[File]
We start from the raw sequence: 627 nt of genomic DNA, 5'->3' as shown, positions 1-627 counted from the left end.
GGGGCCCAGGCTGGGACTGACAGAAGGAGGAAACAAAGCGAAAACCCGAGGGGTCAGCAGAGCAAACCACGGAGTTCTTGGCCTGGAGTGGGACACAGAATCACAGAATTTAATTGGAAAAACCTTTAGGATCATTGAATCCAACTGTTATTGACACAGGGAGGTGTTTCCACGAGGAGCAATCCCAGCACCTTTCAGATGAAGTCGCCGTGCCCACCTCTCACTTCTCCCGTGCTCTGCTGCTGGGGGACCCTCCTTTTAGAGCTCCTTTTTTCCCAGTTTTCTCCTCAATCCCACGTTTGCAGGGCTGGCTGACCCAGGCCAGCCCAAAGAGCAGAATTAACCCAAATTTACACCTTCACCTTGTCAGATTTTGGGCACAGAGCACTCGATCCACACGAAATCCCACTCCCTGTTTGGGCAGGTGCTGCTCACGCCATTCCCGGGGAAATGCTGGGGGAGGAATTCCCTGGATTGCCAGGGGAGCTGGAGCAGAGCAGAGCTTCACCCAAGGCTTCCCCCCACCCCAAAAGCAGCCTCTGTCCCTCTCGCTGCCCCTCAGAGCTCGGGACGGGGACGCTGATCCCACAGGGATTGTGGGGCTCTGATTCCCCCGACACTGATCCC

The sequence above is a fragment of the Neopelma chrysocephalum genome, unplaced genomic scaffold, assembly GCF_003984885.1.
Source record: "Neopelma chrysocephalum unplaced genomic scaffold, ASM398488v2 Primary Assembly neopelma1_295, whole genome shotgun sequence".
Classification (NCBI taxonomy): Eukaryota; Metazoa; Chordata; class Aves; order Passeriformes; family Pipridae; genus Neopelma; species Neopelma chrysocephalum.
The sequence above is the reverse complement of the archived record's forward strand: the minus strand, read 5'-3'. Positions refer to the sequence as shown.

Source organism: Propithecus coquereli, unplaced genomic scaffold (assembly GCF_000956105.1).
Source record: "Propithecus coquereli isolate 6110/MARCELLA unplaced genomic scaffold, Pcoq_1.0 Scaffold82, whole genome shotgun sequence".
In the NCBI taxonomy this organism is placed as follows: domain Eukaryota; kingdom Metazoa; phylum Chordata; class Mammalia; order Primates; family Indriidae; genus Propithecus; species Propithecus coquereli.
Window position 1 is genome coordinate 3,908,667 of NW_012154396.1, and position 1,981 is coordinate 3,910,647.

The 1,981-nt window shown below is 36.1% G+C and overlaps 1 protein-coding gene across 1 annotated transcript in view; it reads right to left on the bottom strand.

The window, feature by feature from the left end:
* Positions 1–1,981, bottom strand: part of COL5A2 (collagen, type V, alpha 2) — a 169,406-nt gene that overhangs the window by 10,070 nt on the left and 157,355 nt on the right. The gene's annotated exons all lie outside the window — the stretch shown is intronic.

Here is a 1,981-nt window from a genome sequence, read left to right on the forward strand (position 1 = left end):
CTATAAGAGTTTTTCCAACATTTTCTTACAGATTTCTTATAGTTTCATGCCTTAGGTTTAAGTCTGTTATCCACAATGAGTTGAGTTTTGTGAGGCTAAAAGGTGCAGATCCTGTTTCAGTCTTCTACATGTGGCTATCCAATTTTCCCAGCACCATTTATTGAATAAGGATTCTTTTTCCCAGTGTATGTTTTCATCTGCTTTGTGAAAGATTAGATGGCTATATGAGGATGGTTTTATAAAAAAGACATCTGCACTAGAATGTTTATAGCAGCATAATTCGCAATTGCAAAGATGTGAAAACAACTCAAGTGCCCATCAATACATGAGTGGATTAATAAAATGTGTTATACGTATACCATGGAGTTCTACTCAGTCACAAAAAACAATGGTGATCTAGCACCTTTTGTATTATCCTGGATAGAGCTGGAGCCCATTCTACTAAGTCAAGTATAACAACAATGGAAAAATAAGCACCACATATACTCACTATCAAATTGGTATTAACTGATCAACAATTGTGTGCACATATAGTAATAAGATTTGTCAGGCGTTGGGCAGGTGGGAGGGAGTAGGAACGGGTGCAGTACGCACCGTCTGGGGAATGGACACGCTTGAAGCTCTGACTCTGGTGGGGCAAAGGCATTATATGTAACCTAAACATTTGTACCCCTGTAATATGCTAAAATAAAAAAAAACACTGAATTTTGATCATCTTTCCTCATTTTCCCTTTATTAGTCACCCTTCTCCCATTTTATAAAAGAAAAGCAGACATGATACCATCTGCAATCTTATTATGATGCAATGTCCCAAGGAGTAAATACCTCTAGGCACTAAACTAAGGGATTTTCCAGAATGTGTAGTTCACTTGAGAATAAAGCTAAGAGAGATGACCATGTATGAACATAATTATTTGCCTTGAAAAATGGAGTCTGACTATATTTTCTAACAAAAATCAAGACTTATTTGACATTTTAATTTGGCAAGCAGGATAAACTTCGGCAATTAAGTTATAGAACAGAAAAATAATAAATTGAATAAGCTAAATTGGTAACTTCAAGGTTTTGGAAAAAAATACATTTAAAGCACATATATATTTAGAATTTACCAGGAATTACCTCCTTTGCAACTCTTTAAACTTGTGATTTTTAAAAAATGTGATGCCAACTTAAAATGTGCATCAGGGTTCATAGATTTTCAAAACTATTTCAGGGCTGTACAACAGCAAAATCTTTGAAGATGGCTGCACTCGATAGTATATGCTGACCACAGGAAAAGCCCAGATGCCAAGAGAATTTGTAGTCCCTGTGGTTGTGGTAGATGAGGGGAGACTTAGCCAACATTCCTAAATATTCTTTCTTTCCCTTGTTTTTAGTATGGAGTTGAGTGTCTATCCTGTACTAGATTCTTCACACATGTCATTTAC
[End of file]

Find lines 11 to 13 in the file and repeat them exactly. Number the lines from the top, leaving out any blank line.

The 1,981-nt window shown below is 36.1% G+C and overlaps 1 protein-coding gene across 1 annotated transcript in view; it reads right to left on the bottom strand.

The window, feature by feature from the left end:
* Positions 1–1,981, bottom strand: part of COL5A2 (collagen, type V, alpha 2) — a 169,406-nt gene that overhangs the window by 10,070 nt on the left and 157,355 nt on the right. The gene's annotated exons all lie outside the window — the stretch shown is intronic.